At some point, when government debts are no longer sustainable, or, to be precise, when those countries are so indebted that they cannot save themselves and are therefore effectively debt-enslaved, the credit market withdraws its confidence from certain countries. A critical instrument to guide the market are the rating agencies, like Standards & Poors, Fitch and Moodys. Those agencies are intertwined with Colossi of the banking credit system, like Goldman Sacks, financed by them, and, of course, serve their profiteering interests. When the credit system decides that a country has to go bankrupt, the rating agencies start downgrading its credibility, making it impossible for it to borrow money and serve its debt, thus enforcing it go bankrupt or call for the "help" of the IMF, and in the case of EU nations, the help of Euro stability mechanism (which also involves the IMF).
Greek crisis highlights shaky role for ratings agencies | Reuters

Now, the sole purpose of these interventions and external "help" is to protect the lenders and make certain that they will get as much money as possible and as much of the country's assets as possible. The "saved" country is in effect being turned into a colony of powerful corporations and banks, giving up its sovereignty in all but the papers. Where in the past it was armies that were required to achieve this, it now only takes a few decades (or years) of uncontrolled indebtedness.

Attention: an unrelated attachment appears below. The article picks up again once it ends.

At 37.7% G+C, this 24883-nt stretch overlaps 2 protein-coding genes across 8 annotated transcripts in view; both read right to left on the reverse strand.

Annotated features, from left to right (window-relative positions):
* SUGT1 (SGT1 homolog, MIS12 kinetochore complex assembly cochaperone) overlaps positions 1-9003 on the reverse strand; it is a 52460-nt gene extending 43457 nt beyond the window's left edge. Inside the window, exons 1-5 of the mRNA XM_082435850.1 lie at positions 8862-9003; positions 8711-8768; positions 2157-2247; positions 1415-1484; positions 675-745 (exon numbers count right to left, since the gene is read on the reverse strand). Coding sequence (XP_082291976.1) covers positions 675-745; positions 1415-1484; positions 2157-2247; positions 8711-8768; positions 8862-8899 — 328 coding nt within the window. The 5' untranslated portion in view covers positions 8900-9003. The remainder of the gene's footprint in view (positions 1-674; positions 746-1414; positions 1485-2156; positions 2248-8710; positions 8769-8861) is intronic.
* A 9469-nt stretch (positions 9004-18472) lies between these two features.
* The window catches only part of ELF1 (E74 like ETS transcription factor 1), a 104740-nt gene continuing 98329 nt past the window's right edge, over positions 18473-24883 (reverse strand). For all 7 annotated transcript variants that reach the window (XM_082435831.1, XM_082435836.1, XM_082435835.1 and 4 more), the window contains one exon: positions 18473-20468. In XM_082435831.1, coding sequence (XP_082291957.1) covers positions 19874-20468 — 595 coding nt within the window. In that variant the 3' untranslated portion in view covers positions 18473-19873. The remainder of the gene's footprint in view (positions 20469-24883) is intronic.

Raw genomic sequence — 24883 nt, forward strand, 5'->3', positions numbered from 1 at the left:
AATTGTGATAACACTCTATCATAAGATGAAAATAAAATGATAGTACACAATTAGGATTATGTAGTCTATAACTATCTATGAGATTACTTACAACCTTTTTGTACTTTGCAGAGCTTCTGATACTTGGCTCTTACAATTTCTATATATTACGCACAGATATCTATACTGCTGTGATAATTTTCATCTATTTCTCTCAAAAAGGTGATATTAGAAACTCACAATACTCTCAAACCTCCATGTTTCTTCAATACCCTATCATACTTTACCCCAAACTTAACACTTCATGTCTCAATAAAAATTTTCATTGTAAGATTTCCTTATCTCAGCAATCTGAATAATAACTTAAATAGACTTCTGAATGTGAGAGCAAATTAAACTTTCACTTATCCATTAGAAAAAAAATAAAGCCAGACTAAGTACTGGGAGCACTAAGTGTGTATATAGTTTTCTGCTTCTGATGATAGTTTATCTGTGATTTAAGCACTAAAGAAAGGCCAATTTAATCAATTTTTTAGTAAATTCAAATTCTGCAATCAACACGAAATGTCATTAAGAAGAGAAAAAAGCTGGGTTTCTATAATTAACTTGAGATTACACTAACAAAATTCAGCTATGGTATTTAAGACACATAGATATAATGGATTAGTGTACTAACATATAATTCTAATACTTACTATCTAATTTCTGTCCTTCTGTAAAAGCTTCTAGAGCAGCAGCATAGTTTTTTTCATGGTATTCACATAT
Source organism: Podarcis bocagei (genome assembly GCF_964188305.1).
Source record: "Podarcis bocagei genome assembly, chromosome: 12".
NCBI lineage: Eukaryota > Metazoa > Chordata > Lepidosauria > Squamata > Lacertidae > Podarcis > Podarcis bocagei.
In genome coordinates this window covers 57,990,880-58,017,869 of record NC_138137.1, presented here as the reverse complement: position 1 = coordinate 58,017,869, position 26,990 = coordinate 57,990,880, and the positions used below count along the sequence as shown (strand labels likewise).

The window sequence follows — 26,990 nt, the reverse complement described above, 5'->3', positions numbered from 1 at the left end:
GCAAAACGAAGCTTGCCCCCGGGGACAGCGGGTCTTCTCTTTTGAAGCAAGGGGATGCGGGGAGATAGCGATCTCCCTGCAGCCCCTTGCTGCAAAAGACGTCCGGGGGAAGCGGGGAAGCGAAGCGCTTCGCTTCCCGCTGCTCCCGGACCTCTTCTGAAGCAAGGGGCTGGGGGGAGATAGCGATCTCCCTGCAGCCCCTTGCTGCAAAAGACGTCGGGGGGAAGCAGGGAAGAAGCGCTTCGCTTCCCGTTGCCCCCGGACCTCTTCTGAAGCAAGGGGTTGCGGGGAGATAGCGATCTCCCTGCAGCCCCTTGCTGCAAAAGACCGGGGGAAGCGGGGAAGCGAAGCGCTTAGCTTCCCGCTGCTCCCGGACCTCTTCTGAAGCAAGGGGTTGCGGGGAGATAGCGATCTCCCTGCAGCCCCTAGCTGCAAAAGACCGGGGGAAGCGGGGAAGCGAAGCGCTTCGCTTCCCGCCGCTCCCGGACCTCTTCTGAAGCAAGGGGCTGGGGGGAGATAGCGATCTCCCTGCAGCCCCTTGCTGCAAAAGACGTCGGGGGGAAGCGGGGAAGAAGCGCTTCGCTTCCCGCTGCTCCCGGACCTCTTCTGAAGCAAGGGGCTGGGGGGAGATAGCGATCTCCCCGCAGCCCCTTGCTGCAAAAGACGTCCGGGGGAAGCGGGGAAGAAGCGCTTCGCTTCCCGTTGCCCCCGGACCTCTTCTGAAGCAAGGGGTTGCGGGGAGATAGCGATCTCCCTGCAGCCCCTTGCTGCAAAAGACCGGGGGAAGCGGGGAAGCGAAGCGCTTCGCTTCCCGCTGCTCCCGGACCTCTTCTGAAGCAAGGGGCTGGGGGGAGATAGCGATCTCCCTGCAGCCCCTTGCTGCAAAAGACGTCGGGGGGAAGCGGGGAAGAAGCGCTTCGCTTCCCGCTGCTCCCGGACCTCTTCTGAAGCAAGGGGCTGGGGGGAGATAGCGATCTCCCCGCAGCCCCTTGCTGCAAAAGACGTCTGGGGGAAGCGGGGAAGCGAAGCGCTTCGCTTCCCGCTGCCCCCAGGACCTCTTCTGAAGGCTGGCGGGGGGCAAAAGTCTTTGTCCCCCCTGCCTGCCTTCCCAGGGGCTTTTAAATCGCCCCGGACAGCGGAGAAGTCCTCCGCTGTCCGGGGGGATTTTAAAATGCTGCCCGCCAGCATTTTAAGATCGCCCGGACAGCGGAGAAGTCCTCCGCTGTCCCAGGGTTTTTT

The recipe is almost always the same:
The money offered to those bankrupt countries by the IMF, or by the EU, is used to repay the interest of previous debt, while being added to the current debt. This way, debt not only is not shrunk, but on the contrary, enlarged, further enslaving the afflicted country and pushing it deeper into the mire.
Tremendous austerity measures are enforced upon the people, with the alleged purpose "to cut expenses" and "minimise the government", while taxes are raised dramatically. All these lead to extreme poverty, unemployment, acute recession and tremendous loss of income, both for the people and for the government.
Social and economic structures of these countries are literally torn apart. Everything is sold (half price) to investors, following extensive privatisations, as the doctrines of neoliberalsm dictate. People lose not only their current income, but their future as well, being stripped away of any control of their country's natural wealth and important, strategic services.
When the country is picked clean and bleached dry of anything valuable, it is then left to go bankrupt, officially, and start from the beginning. Only now, it is a country owned by someone else, fully colonised financially and politically. And probably, prone to follow the same route again, as before. And perhaps, in a few generations, the international vultures will come and pick it clean again, when it is ripe and worth of something again.